Adding your preprocessing logic

Overview

For data processing, ZenML uses the BasePreprocesserStep interface. Within the context of this interface, there is a single abstract method called preprocessing_fn.

class BasePreprocesserStep(BaseStep):
@abstractmethod
def preprocessing_fn(self, inputs: Dict):
...

preprocessing_fn

The main purpose of the preprocessing_fn is to define a transformation function that will be applied to each datapoint. It takes a single input dictionary where the keys are the feature names and the values are the tensors and it outputs the transformed datapoint in the same format as the input. The signature of the function is simply as follows:

def preprocessing_fn(self, element):

A quick example: the built-in StandardPreprocesser step

We can follow up on the definition by using a simplified version of our built-in StandardProcesser as a practical example. This PreprocesserStep handles not just the feature and label selection but also a wide variety of standard feature-level preprocessing techniques from the field of machine learning. If the behavior is not overwritten, it will apply a sane default filling and preprocessing technique based on the data type of the feature.

The following is a simplified version of the complete step. You can find the full code right here.

class StandardPreprocesser(BasePreprocesserStep):
...
def preprocessing_fn(self, inputs: Dict):
"""
Standard preprocessing function
Args:
inputs: Dict with features
Returns:
output: Dict with transformed features
"""
schema = infer_schema(inputs)
output = {}
for key, value in inputs.items():
# Apply filling to the feature
value = self.apply_filling(value, self.f_dict[key])
if key in self.features or key in self.labels:
# Apply preprocessing to the feature
result = self.apply_transform(key, value, self.t_dict[key])
result = tf.cast(result, dtype=tf.float32)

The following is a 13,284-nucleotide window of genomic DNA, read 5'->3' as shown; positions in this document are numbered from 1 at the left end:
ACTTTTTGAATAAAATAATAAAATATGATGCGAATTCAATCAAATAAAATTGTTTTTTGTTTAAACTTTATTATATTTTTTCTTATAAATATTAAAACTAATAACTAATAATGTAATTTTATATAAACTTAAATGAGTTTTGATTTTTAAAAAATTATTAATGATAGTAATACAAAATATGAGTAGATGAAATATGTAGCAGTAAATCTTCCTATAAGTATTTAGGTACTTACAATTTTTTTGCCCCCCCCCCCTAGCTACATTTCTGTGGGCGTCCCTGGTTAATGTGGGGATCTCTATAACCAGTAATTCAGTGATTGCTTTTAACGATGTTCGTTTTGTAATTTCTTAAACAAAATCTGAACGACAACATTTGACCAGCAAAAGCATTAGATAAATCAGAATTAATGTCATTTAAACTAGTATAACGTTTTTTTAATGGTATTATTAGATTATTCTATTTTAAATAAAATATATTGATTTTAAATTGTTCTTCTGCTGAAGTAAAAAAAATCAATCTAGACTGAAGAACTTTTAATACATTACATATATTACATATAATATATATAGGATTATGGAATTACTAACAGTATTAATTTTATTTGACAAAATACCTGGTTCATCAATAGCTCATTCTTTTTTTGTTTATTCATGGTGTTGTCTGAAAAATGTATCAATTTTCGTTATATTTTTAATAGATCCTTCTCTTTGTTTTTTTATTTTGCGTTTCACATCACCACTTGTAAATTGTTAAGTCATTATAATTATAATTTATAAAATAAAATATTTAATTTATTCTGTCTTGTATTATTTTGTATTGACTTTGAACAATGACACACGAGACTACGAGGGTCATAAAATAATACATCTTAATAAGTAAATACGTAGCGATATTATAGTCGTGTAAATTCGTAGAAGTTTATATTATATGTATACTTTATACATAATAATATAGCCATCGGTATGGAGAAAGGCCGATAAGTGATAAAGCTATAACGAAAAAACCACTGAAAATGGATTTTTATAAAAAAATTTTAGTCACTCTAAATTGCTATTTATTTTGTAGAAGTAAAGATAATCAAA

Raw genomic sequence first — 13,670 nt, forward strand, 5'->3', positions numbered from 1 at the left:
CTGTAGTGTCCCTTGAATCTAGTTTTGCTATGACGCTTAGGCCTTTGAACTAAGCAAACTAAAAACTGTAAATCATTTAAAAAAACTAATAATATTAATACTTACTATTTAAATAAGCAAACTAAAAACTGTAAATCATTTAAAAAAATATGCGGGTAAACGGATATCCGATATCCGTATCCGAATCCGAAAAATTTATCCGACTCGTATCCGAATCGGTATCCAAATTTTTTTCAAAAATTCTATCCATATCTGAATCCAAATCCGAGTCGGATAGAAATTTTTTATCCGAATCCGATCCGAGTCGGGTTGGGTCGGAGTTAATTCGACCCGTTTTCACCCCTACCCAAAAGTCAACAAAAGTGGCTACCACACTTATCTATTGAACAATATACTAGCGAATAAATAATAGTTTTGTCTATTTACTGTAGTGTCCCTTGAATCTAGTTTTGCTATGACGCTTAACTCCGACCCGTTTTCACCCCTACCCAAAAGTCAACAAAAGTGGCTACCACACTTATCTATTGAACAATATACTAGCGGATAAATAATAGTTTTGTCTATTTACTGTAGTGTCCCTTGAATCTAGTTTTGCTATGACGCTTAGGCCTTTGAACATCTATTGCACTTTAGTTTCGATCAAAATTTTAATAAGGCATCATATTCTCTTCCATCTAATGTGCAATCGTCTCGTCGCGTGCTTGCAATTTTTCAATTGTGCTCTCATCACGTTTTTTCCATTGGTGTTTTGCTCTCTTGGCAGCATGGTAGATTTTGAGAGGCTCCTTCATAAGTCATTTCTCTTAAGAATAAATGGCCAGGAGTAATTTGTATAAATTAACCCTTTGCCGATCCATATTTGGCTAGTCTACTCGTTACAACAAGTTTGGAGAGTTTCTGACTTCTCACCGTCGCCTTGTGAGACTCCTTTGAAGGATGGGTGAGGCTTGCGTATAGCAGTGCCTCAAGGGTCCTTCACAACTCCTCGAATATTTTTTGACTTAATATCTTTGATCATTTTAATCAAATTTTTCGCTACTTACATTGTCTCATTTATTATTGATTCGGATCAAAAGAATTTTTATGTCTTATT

# Feature and label selection
if key in self.features:
output[naming_utils.transformed_feature_name(key)] = result
if key in self.labels:
output[naming_utils.transformed_label_name(key)] = result
output[key] = value
return output

We can now go ahead and use this step in our pipeline:

from zenml.pipelines import TrainingPipeline
from zenml.steps.split import RandomSplit
training_pipeline = TrainingPipeline()
...
training_pipeline.add_preprocesser(
StandardPreprocesser(
features=['times_pregnant', 'pgc', 'dbp', 'tst',
'insulin', 'bmi', 'pedigree', 'age'],
labels=['has_diabetes'],
overwrite={'has_diabetes': {'transform': [{'method': 'no_transform',
'parameters': {}}]}}))
...

An important note here: As you see from the code blocks that you see above, any input given to the constructor of a step will translate into an instance variable. So, when you want to use it you can use self, as we did with self.features.

By implementing this abstract method, we now have a complete preprocesser step ready to be used in our pipeline. If you have a task at hand which requires a more complicated logic to preprocess your data, you can follow the same paradigm and write your own preprocessing_fn.

What's next?

  • Here is a closer look at how the instance variables work in any step and what they represent. [WIP]

  • The next potential step within a TrainingPipeline is the Trainer step.